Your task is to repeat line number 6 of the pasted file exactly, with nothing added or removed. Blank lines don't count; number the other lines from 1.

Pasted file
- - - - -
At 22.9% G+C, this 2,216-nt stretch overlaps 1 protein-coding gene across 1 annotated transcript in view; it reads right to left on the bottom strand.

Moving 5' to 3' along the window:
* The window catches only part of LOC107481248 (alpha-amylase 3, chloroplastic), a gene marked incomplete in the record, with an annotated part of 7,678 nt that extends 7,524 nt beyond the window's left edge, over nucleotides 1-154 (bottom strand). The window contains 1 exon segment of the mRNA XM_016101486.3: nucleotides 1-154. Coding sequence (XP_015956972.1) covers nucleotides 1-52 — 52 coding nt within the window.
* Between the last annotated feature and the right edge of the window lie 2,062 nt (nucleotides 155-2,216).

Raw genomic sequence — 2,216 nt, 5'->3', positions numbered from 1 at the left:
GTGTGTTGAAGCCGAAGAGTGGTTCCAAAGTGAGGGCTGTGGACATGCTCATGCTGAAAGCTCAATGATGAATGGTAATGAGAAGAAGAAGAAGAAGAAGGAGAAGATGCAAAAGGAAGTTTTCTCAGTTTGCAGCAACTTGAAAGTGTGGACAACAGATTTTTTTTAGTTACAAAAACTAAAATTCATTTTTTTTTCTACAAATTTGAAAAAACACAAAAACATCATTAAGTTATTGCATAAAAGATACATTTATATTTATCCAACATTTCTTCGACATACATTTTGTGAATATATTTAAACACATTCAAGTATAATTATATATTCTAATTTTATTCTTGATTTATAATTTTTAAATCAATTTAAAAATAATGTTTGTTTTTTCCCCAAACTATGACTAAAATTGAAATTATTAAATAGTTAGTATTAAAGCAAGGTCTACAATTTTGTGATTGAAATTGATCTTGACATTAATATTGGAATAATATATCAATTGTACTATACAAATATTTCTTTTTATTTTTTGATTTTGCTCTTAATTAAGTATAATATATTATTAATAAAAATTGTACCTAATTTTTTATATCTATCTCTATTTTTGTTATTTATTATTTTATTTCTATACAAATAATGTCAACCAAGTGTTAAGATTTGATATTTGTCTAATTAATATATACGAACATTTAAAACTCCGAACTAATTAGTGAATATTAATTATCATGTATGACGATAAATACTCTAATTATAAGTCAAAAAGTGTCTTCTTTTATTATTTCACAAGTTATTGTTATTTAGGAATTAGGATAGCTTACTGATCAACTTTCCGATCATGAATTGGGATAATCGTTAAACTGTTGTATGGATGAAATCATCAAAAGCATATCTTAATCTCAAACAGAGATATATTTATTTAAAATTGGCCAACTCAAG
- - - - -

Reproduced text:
GTGTGTTGAAGCCGAAGAGTGGTTCCAAAGTGAGGGCTGTGGACATGCTCATGCTGAAAGCTCAATGATGAATGGTAATGAGAAGAAGAAGAAGAAGAAGGAGAAGATGCAAAAGGAAGTTTTCTCAGTTTGCAGCAACTTGAAAGTGTGGACAACAGATTTTTTTTAGTTACAAAAACTAAAATTCATTTTTTTTTCTACAAATTTGAAAAAACACAAAAACATCATTAAGTTATTGCATAAAAGATACATTTATATTTATCCAACATTTCTTCGACATACATTTTGTGAATATATTTAAACACATTCAAGTATAATTATATATTCTAATTTTATTCTTGATTTATAATTTTTAAATCAATTTAAAAATAATGTTTGTTTTTTCCCCAAACTATGACTAAAATTGAAATTATTAAATAGTTAGTATTAAAGCAAGGTCTACAATTTTGTGATTGAAATTGATCTTGACATTAATATTGGAATAATATATCAATTGTACTATACAAATATTTCTTTTTATTTTTTGATTTTGCTCTTAATTAAGTATAATATATTATTAATAAAAATTGTACCTAATTTTTTATATCTATCTCTATTTTTGTTATTTATTATTTTATTTCTATACAAATAATGTCAACCAAGTGTTAAGATTTGATATTTGTCTAATTAATATATACGAACATTTAAAACTCCGAACTAATTAGTGAATATTAATTATCATGTATGACGATAAATACTCTAATTATAAGTCAAAAAGTGTCTTCTTTTATTATTTCACAAGTTATTGTTATTTAGGAATTAGGATAGCTTACTGATCAACTTTCCGATCATGAATTGGGATAATCGTTAAACTGTTGTATGGATGAAATCATCAAAAGCATATCTTAATCTCAAACAGAGATATATTTATTTAAAATTGGCCAACTCAAG